The Time That Remains: One Family's Surreal Saga, 50 Years of Arab-Israeli Struggle
Where am I? a disoriented Israeli cabdriver asks his dispatcher at the beginning of Elia Suleimans The Time That Remains. This pointillist portrait of Israeli Arabs in Nazareth tries to answer that plaintive question in four quiet, uneven, partly autobiographical, seriocomic episodes set in 1948, 1970, 1980, and the present.
Suleimans treatment of the 48 Arab-Israeli War showcases the Palestinian filmmakers eye for a mordant set piece, as Nazareths mayor must pose for a photo with Israeli army officers after signing terms of surrender. The photographers big ass fills the screen, pointed directly at the rest of the citys Arab leaders. These early sections, based on the diaries of Suleimans father, Fuadplayed here by the striking Saleh Bakriare the films strongest, thanks in great measure to DP Marc-André Batignes vibrant images of the old citys sunbaked glory. (One shot of a biplane dropping propaganda leaflets over the hills of Galilee makes you despair for Nazareths future and desperately want to visit.)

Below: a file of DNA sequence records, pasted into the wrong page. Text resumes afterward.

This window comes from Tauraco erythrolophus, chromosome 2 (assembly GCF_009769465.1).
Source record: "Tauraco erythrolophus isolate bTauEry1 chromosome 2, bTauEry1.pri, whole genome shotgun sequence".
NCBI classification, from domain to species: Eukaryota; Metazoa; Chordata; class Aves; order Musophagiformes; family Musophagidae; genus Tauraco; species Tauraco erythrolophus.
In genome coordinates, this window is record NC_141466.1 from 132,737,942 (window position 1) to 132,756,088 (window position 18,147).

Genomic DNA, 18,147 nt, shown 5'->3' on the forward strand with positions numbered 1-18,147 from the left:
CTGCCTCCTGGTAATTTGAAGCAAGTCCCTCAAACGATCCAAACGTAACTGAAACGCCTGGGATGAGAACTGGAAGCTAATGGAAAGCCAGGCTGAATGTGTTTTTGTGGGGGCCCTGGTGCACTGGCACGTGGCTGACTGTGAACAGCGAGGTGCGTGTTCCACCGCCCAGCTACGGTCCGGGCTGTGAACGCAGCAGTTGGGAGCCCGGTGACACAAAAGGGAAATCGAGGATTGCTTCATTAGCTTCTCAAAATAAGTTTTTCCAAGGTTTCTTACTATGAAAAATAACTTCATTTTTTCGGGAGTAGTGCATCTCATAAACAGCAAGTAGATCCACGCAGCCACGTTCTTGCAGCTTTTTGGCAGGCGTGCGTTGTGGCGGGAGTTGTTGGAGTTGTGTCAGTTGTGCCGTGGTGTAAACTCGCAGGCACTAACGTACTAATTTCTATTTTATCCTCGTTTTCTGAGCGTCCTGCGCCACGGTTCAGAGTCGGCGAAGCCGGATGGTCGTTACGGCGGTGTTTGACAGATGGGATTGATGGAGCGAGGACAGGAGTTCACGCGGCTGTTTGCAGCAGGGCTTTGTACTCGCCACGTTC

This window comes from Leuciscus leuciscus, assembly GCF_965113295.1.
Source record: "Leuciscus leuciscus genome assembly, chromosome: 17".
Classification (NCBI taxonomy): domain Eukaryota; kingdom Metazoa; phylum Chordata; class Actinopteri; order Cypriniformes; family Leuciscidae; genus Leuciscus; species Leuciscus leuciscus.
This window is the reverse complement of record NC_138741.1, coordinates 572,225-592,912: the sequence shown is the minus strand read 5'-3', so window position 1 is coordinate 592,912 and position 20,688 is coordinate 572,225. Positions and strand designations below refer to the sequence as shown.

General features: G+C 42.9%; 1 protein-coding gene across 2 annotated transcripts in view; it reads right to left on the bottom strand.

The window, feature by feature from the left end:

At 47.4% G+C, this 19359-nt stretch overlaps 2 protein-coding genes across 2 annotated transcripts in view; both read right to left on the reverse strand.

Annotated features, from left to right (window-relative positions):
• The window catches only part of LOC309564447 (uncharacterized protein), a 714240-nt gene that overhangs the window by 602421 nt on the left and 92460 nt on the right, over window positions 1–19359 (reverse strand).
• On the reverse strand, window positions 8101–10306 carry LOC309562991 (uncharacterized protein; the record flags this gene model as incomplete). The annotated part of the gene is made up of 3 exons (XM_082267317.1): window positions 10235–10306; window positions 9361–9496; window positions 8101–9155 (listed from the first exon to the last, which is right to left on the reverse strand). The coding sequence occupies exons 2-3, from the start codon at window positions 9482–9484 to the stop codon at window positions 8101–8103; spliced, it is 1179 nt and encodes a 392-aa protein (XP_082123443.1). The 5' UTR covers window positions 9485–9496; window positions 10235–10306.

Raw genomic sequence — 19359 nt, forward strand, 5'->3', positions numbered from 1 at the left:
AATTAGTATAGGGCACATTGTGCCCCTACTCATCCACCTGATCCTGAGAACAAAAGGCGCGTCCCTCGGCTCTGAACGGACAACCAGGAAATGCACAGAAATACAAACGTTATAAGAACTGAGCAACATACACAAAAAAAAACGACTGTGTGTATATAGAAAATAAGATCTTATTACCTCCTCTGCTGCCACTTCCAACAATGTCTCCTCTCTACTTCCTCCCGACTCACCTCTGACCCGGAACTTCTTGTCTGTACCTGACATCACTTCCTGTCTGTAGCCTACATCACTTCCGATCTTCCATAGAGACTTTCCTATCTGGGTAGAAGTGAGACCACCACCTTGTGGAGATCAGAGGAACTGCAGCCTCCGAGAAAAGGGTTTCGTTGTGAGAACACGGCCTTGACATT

Once the focus shifts to Elia himself, played by the director as a wide-eyed silent-movie naïf, the pace slackens. Suleimans a more assured director than he is a comedian. But individual, Tati-worthy gags still have great power, as when a pitched battle between Arab doctors and Israeli soldiers plays out in a single sustained long shot through the windows of a hospital corridor. And when Elias aged, diabetic motheryears after the arrest of her husbandsits on her apartment balcony, ignoring the fireworks exploding over those Galilean hills, its a complicated moment in a potent film.
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